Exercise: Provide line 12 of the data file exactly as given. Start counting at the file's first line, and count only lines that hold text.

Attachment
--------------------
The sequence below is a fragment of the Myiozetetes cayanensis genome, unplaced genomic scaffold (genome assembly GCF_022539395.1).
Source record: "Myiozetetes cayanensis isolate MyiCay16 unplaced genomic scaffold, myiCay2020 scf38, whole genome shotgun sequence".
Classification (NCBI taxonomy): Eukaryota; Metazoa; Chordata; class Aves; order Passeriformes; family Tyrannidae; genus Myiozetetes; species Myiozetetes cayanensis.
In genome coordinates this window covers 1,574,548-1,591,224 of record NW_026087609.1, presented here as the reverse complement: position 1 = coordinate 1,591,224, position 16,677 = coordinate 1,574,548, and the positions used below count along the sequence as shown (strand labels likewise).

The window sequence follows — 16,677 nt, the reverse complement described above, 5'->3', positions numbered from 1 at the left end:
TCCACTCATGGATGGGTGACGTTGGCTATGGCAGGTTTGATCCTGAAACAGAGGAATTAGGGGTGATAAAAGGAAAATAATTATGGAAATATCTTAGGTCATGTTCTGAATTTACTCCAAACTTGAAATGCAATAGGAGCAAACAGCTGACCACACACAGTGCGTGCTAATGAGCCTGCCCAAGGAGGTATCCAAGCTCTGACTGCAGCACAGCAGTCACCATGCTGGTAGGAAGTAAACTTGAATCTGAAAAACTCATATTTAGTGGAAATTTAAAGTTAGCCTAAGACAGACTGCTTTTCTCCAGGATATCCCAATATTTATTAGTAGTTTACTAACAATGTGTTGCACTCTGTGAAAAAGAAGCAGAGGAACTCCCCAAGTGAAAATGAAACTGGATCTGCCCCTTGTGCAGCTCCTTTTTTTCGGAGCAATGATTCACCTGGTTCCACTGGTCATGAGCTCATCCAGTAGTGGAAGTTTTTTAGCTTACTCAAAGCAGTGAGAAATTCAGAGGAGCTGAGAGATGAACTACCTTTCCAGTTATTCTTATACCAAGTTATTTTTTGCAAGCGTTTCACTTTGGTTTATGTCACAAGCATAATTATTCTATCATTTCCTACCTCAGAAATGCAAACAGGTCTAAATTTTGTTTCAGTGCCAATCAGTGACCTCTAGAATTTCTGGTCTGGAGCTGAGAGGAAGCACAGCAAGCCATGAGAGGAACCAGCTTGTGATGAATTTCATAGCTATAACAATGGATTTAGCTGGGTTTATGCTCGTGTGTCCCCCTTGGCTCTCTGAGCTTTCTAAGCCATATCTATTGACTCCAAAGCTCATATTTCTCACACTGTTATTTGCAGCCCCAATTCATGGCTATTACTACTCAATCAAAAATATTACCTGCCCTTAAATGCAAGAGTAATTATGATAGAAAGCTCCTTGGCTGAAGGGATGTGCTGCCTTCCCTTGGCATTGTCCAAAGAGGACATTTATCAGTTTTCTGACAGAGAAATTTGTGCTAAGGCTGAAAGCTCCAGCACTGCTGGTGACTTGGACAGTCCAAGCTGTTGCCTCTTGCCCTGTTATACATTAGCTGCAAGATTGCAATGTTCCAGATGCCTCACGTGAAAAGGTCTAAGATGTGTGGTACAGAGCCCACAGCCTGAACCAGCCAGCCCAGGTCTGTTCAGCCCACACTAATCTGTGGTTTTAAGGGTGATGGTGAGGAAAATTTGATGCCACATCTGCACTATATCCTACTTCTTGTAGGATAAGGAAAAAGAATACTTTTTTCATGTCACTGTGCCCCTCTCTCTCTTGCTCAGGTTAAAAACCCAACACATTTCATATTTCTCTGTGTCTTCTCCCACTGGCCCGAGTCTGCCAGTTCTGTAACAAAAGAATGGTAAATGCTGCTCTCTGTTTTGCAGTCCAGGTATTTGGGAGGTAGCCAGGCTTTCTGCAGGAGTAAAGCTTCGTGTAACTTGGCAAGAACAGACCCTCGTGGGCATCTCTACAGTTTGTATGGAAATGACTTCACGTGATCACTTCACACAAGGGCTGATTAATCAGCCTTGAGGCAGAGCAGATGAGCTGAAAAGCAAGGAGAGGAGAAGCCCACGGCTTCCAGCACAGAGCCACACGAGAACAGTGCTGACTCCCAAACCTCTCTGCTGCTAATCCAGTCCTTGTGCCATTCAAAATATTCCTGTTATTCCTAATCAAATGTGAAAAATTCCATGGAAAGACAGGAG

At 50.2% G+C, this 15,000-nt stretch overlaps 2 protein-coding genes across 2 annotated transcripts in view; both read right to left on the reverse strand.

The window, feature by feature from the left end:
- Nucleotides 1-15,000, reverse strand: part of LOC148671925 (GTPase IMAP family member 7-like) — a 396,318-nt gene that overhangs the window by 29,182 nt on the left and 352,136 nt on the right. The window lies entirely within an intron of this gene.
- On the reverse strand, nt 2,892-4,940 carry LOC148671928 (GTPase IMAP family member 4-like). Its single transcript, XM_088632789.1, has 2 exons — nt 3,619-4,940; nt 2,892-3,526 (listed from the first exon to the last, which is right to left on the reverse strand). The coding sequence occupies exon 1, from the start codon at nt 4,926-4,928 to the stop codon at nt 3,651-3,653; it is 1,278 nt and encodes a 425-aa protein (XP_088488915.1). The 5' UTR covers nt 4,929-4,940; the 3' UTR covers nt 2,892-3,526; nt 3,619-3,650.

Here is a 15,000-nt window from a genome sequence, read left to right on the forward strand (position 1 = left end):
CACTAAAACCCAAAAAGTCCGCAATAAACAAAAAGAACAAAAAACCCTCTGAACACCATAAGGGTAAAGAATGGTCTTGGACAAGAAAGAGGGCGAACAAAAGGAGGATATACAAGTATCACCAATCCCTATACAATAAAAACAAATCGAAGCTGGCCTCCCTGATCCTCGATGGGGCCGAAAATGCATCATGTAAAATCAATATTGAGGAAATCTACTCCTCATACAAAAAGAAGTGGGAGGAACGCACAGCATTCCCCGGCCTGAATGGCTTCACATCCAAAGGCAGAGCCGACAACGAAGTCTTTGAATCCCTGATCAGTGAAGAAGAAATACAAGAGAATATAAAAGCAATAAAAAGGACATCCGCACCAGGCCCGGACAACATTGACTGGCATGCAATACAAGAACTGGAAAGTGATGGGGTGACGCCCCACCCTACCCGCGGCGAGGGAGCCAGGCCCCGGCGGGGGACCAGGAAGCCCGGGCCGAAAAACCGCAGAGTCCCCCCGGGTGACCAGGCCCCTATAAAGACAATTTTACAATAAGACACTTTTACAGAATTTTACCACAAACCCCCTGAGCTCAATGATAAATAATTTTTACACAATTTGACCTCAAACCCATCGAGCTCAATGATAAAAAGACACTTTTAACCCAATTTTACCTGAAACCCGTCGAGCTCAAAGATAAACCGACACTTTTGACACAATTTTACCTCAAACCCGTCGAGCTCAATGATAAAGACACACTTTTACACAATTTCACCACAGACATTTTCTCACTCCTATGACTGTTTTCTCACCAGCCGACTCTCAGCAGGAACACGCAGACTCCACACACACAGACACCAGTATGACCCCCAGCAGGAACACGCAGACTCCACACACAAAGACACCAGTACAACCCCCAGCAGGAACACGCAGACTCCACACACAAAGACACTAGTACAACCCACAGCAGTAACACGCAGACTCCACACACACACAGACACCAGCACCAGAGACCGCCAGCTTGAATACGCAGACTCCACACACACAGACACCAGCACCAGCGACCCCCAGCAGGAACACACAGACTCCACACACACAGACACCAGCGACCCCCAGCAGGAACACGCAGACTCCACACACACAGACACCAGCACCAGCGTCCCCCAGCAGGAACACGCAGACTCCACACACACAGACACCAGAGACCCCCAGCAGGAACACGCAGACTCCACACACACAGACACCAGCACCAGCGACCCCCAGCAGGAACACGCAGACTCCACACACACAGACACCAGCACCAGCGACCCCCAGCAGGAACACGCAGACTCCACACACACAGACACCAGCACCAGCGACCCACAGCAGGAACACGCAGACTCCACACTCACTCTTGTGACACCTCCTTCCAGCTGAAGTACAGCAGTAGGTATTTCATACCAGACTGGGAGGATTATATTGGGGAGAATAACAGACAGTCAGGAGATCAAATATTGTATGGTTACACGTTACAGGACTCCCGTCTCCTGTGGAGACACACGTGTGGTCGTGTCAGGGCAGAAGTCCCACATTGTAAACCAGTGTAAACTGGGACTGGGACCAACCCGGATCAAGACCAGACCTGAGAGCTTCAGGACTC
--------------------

CACTAAAACCCAAAAAGTCCGCAATAAACAAAAAGAACAAAAAACCCTCTGAACACCATAAGGGTAAAGAATGGTCTTGGACAAGAAAGAGGGCGAACAAAAGGAGGATATACAAGTATCACCAATCCCTATACAATAAAAACAAATCGAAGCTGGCCTCCCTGATCCTCGATGGGGCCGAAAATGCATCATGTAAAATCAATATTGAGGAAATCTACTCCTCATACAAAAAGAAGTGGGAGGAACGCACAGCATTCCCCGGCCTGAATGGCTTCACATCCAAAGGCAGAGCCGACAACGAAGTCTTTGAATCCCTGATCAGTGAAGAAGAAATACAAGAGAATATAAAAGCAATAAAAAGGACATCCGCACCAGGCCCGGACAACATTGACTGGCATGCAATACAAGAACTGGAAAGTGATGGGGTGACGCCCCACCCTACCCGCGGCGAGGGAGCCAGGCCCCGGCGGGGGACCAGGAAGCCCGGGCCGAAAAACCGCAGAGTCCCCCCGGGTGACCAGGCCCCTATAAAGACAATTTTACAATAAGACACTTTTACAGAATTTTACCACAAACCCCCTGAGCTCAATGATAAATAATTTTTACACAATTTGACCTCAAACCCATCGAGCTCAATGATAAAAAGACACTTTTAACCCAATTTTACCTGAAACCCGTCGAGCTCAAAGATAAACCGACACTTTTGACACAATTTTACCTCAAACCCGTCGAGCTCAATGATAAAGACACACTTTTACACAATTTCACCACAGACATTTTCTCACTCCTATGACTGTTTTCTCACCAGCCGACTCTCAGCAGGAACACGCAGACTCCACACACACAGACACCAGTATGACCCCCAGCAGGAACACGCAGACTCCACACACAAAGACACCAGTACAACCCCCAGCAGGAACACGCAGACTCCACACACAAAGACACTAGTACAACCCACAGCAGTAACACGCAGACTCCACACACACACAGACACCAGCACCAGAGACCGCCAGCTTGAATACGCAGACTCCACACACACAGACACCAGCACCAGCGACCCCCAGCAGGAACACACAGACTCCACACACACAGACACCAGCGACCCCCAGCAGGAACACGCAGACTCCACACACACAGACACCAGCACCAGCGTCCCCCAGCAGGAACACGCAGACTCCACACACACAGACACCAGAGACCCCCAGCAGGAACACGCAGACTCCACACACACAGACACCAGCACCAGCGACCCCCAGCAGGAACACGCAGACTCCACACACACAGACACCAGCACCAGCGACCCCCAGCAGGAACACGCAGACTCCACACACACAGACACCAGCACCAGCGACCCACAGCAGGAACACGCAGACTCCACACTCACTCTTGTGACACCTCCTTCCAGCTGAAGTACAGCAGTAGGTATTTCATACCAGACTGGGAGGATTATATTGGGGAGAATAACAGACAGTCAGGAGATCAAATATTGTATGGTTACACGTTACAGGACTCCCGTCTCCTGTGGAGACACACGTGTGGTCGTGTCAGGGCAGAAGTCCCACATTGTAAACCAGTGTAAACTGGGACTGGGACCAACCCGGATCAAGACCAGACCTGAGAGCTTCAGGACTC